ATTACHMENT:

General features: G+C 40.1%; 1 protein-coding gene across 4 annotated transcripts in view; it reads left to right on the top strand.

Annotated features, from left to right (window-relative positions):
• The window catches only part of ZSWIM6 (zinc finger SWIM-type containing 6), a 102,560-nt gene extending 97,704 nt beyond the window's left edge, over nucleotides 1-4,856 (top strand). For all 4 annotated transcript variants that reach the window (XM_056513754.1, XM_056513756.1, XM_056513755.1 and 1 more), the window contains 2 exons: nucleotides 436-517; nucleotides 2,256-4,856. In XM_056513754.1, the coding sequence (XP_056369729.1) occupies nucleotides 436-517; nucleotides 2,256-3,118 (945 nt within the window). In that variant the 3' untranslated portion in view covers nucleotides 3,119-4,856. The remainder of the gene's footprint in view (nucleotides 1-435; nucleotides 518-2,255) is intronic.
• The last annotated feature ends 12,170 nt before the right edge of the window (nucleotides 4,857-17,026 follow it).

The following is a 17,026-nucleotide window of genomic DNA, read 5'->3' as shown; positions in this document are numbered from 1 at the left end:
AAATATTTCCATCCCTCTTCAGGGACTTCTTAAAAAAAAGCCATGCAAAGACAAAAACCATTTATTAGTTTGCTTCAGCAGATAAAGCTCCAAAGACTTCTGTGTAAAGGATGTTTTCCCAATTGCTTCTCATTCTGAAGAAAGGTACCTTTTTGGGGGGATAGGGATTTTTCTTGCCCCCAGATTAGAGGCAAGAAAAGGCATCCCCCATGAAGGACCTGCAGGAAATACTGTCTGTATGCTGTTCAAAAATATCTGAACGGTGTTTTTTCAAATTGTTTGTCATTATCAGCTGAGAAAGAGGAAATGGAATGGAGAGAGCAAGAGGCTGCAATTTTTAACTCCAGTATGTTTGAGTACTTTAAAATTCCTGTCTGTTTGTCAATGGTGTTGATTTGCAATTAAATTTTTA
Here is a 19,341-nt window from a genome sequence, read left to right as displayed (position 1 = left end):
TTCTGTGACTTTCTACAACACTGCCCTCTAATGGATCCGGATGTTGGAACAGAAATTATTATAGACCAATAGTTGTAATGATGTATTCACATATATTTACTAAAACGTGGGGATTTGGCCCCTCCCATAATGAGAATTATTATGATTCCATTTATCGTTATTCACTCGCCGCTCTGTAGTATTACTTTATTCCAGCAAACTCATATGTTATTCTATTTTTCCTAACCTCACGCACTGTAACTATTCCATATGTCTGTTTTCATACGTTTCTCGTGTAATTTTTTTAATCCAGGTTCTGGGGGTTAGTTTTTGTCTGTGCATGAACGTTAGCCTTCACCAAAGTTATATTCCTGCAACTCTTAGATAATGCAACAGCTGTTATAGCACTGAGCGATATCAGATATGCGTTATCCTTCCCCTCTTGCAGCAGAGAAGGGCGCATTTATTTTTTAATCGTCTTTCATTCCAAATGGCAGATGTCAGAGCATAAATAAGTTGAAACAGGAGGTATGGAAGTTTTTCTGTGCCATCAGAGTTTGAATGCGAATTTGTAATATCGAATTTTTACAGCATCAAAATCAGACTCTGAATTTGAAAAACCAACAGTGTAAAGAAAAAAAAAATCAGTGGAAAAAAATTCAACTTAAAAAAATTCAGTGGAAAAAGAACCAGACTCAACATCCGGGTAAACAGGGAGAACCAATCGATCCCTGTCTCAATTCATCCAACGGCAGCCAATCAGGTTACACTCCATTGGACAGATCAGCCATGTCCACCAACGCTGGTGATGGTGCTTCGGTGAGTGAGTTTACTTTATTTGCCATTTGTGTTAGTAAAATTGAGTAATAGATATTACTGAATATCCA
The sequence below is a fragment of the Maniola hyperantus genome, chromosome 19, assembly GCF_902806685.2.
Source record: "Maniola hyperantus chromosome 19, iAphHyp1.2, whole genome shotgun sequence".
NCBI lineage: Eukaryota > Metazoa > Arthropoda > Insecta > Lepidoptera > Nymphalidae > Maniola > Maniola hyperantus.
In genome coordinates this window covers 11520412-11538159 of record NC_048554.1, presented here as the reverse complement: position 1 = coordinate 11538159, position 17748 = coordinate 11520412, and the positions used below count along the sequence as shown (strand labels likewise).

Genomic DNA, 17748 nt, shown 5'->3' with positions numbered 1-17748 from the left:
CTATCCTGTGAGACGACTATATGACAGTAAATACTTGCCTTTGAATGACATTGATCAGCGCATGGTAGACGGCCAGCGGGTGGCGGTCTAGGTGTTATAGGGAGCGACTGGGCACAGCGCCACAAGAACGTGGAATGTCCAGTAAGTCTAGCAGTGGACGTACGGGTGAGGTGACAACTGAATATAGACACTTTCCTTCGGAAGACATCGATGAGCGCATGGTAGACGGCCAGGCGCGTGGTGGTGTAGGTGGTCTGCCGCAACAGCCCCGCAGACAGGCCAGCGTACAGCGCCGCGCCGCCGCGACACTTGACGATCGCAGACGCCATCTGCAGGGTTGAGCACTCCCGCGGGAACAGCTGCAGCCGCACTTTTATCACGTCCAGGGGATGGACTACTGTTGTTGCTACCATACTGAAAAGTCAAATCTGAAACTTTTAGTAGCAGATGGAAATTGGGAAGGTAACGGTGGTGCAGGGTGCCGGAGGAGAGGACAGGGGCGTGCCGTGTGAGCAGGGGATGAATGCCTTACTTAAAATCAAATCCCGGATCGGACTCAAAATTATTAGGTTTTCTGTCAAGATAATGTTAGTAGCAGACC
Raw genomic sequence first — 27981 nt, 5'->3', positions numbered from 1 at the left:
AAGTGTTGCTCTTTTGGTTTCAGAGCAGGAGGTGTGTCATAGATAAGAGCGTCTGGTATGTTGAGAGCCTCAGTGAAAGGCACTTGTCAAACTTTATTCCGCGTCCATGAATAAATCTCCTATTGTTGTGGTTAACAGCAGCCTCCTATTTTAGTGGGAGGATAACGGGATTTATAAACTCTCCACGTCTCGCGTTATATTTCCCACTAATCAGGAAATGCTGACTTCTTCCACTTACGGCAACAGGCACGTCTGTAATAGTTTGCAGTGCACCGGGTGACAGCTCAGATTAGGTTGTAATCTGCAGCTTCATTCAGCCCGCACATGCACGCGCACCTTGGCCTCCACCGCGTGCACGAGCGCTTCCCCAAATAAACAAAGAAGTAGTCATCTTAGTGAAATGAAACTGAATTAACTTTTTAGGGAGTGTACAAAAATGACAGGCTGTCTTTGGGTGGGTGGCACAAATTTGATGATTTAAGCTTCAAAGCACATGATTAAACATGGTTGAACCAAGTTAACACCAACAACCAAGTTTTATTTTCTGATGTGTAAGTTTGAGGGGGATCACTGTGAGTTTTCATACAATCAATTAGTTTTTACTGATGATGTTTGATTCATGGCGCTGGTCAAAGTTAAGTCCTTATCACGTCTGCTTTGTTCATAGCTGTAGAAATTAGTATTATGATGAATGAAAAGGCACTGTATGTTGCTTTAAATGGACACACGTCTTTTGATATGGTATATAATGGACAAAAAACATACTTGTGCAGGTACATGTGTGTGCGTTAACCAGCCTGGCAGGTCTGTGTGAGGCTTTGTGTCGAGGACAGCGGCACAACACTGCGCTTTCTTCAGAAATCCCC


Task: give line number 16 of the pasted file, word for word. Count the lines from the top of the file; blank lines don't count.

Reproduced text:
AAGTGTTGCTCTTTTGGTTTCAGAGCAGGAGGTGTGTCATAGATAAGAGCGTCTGGTATGTTGAGAGCCTCAGTGAAAGGCACTTGTCAAACTTTATTCCGCGTCCATGAATAAATCTCCTATTGTTGTGGTTAACAGCAGCCTCCTATTTTAGTGGGAGGATAACGGGATTTATAAACTCTCCACGTCTCGCGTTATATTTCCCACTAATCAGGAAATGCTGACTTCTTCCACTTACGGCAACAGGCACGTCTGTAATAGTTTGCAGTGCACCGGGTGACAGCTCAGATTAGGTTGTAATCTGCAGCTTCATTCAGCCCGCACATGCACGCGCACCTTGGCCTCCACCGCGTGCACGAGCGCTTCCCCAAATAAACAAAGAAGTAGTCATCTTAGTGAAATGAAACTGAATTAACTTTTTAGGGAGTGTACAAAAATGACAGGCTGTCTTTGGGTGGGTGGCACAAATTTGATGATTTAAGCTTCAAAGCACATGATTAAACATGGTTGAACCAAGTTAACACCAACAACCAAGTTTTATTTTCTGATGTGTAAGTTTGAGGGGGATCACTGTGAGTTTTCATACAATCAATTAGTTTTTACTGATGATGTTTGATTCATGGCGCTGGTCAAAGTTAAGTCCTTATCACGTCTGCTTTGTTCATAGCTGTAGAAATTAGTATTATGATGAATGAAAAGGCACTGTATGTTGCTTTAAATGGACACACGTCTTTTGATATGGTATATAATGGACAAAAAACATACTTGTGCAGGTACATGTGTGTGCGTTAACCAGCCTGGCAGGTCTGTGTGAGGCTTTGTGTCGAGGACAGCGGCACAACACTGCGCTTTCTTCAGAAATCCCC